Andy Slater remembers the first time he thought about the capabilities of haptic technology. He was on his motorcycle, wind streaming across his face, when he wondered about the feeling top professional racers must have.
“The original thought came six years ago when I was racing my motorcycle and realized I had hit a plateau. I thought that if I could feel the motorcycle and the track better, I would be a better rider. I wanted to take a guy who’s faster than me and feel what they feel. Why can’t we capture, modify, and replay our sense of feeling like we can with things we see and hear? And if we could use technology to enhance our feeling of the motorcycle, could we become a better racer? We see better because of glasses, telescopes, and microscopes, but why don’t we use technology to better feel the world around us?,” Slater said.
Slater, now a University of Connecticut Biomedical Engineering Ph.D. student at 58, and a 1985 UConn Engineering alumnus, has been working with The Center for the Ecological Study of Perception and Action Director James Dixon, Kinesiology Assistant Professor Steven Harrison, and UConn Deputy Fire Chief Chris Renshaw to translate haptic vibrations into a safety technology for firefighters.
So far, Slater has received funding and support from the UConn Fire Department, CTNext, the UConn/Connecticut Innovations Third Bridge grant, the UConn BME Department, and Dell Technologies, where he also works full-time.
Haptic technology, which is being used in devices like the Apple Watch and touchscreen phones, is a primitive form of vibrational feedback which provides users encoded information about the world around them. For example, on the Apple Watch, a particular vibration pattern on your wrist could be someone calling you or indicate you’ve received a text from someone special. In Slater’s device, he is hoping to take haptic communication to the next level. He has embedded 360-degree haptic feedback and indoor positioning to create a “GPS-like” experience that could save lives and structures.
As a firefighter, there are multiple techniques being used to safely navigate through a fire and out of the building. To stay paired together in limited visibility situations, a firefighter, crawling on the floor to limit exposure to the heat, will hold onto the pant leg of a partner, or when separated, their partner bangs an axe on the floor to provide an audible beacon back to safety. And once they are deep into a structure with only their oxygen and heat protective gear to keep them alive, they need to find their way out by remembering the sequence of lefts and rights on the way in, and play that backwards correctly.
The problem with that is a fire is loud and disorienting, and the inbound path can be complex and circuitous. Unfortunately, that, and the pressure of exiting before oxygen runs out, can make it impossible to find your way back, potentially leading to tragedy.
Using his technology, firefighters get haptic vibrations leading them into the fire and back to safety. From the command center, leaders can see firefighter movements in real-time and are able to instruct the system to route firefighters to targeted locations.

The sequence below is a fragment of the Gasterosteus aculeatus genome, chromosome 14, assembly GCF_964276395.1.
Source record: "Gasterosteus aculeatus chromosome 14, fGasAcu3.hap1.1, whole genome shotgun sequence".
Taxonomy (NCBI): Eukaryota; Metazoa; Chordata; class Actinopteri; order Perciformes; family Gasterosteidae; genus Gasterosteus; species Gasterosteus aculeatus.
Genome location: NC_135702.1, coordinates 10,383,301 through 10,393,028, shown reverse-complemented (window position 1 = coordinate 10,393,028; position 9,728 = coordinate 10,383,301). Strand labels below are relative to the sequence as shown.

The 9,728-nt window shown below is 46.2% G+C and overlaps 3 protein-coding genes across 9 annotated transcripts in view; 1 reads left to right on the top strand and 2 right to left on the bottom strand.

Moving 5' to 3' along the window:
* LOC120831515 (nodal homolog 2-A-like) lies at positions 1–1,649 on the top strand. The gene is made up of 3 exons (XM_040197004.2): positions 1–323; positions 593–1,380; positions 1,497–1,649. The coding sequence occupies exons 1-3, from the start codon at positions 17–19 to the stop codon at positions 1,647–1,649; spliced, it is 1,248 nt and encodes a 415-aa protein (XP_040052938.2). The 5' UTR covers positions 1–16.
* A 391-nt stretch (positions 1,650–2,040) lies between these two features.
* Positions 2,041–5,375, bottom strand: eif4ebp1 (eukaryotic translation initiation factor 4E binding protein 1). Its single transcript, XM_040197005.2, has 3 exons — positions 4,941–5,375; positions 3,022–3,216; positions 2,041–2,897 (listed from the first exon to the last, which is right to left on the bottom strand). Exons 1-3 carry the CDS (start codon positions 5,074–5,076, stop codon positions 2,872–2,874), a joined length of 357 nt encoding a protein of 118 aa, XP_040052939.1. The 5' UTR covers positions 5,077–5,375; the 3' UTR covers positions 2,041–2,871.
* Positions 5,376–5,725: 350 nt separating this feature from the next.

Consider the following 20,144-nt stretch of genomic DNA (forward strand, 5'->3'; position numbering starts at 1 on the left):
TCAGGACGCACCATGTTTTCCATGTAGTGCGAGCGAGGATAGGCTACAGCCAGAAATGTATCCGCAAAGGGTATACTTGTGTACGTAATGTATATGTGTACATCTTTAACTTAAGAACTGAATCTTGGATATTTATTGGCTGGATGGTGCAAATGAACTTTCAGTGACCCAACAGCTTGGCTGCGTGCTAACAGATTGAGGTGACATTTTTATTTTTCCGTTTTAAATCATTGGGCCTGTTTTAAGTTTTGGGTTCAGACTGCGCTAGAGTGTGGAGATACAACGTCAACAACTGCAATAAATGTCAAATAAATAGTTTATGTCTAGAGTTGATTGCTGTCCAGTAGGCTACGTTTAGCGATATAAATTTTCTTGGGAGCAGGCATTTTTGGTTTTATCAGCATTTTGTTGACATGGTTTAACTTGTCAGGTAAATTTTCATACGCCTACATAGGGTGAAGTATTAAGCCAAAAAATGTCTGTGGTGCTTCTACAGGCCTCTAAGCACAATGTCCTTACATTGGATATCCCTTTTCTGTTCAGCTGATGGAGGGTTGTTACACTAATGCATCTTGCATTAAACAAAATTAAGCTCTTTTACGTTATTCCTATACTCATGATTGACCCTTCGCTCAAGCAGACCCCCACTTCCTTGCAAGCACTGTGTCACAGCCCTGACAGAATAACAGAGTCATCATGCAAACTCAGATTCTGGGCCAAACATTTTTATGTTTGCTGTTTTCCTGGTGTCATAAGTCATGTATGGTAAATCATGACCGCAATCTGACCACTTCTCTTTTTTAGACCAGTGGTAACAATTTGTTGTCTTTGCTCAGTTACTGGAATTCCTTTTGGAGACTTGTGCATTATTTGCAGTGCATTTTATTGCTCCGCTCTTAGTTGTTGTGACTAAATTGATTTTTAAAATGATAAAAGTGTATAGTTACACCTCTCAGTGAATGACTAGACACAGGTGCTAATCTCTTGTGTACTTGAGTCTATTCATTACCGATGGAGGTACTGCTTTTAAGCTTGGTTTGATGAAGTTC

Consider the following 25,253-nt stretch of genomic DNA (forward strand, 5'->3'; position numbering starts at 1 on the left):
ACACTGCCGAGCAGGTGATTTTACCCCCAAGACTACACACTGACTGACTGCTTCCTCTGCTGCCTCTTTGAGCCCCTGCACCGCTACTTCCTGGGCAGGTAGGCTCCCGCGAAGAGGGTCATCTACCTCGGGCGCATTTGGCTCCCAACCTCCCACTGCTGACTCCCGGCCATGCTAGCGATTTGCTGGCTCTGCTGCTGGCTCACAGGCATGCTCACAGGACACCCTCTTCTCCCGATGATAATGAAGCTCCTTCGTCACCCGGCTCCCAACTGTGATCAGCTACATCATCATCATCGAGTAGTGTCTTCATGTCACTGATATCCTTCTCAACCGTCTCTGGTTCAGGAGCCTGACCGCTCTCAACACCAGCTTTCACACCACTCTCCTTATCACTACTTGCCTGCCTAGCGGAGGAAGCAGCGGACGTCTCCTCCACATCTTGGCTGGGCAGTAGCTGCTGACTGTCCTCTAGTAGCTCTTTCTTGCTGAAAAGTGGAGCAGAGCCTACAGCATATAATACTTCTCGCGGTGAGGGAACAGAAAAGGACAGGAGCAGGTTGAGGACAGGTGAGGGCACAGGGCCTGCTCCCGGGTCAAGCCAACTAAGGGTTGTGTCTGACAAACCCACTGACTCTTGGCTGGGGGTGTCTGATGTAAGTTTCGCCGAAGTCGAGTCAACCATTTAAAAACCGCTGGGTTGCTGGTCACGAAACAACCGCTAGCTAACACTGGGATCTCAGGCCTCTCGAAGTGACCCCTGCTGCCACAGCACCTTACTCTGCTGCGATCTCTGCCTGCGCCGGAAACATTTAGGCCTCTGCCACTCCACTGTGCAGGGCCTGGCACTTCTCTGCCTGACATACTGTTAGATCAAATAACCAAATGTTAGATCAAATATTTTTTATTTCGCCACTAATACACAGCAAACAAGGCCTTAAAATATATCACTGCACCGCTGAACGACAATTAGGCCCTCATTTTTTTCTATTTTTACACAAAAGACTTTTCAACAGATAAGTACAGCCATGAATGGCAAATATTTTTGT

While Slater is a Ph.D. student at UConn, his full-time job is as an Advisory System Engineer at Dell Technologies. He has worked in the technology industry for over 30 years, and worked at IBM Research in 1996, when the internet was in its commercial infancy.
“At the time, the internet wasn’t taken that seriously, and people didn’t see the true capabilities of it yet.”
But today, Slater is using the internet and the cloud to power the signal that could be the future of firefighting technology. Better yet, high-ranking firefighters like UConn Fire Department Chief William Perez see his technology as a game-changer.
“We see this as potential technology to create the fourth wave of innovation in firefighting methods. The first was the transition from buckets to hoses, the second was the transition from horse-drawn pumper to pumper trucks, and the third was the transition to self-contained breathing apparatus (SCBA). Each of these innovations allowed firefighters to be more aggressive in attacking the fire, while improving safety. This haptic system has the promise to do the same.”
Slater will be testing the technology with the UConn Fire Department over the next several months, and if successful, hopes to have productive talks with firefighting equipment suppliers to license the technology into the gear already being purchased by departments. To fully bring the technology to fruition, Slater is working to raise additional funding and develop a close partnership with leaders already supplying the firefighting industry.
“Andy’s curiosity and dedication to bringing this high impact, socially significant, project to life is a prime example of the spark that drives everyone at Dell Technologies to advance human progress in all that we do,” says John Roese, Global Chief Technology Officer at Dell Technologies. “We can’t wait to see where Andy’s project leads him and the positive human impact it will deliver at scale.”
In the end, Slater believes that firefighting applications are just the beginning for haptic technology.
“When you really open your thinking on this, it can be used for just about anything. My interests are in expanding the limits of our awareness to achieve new levels of performance—the possibilities to advance human progress are endless.”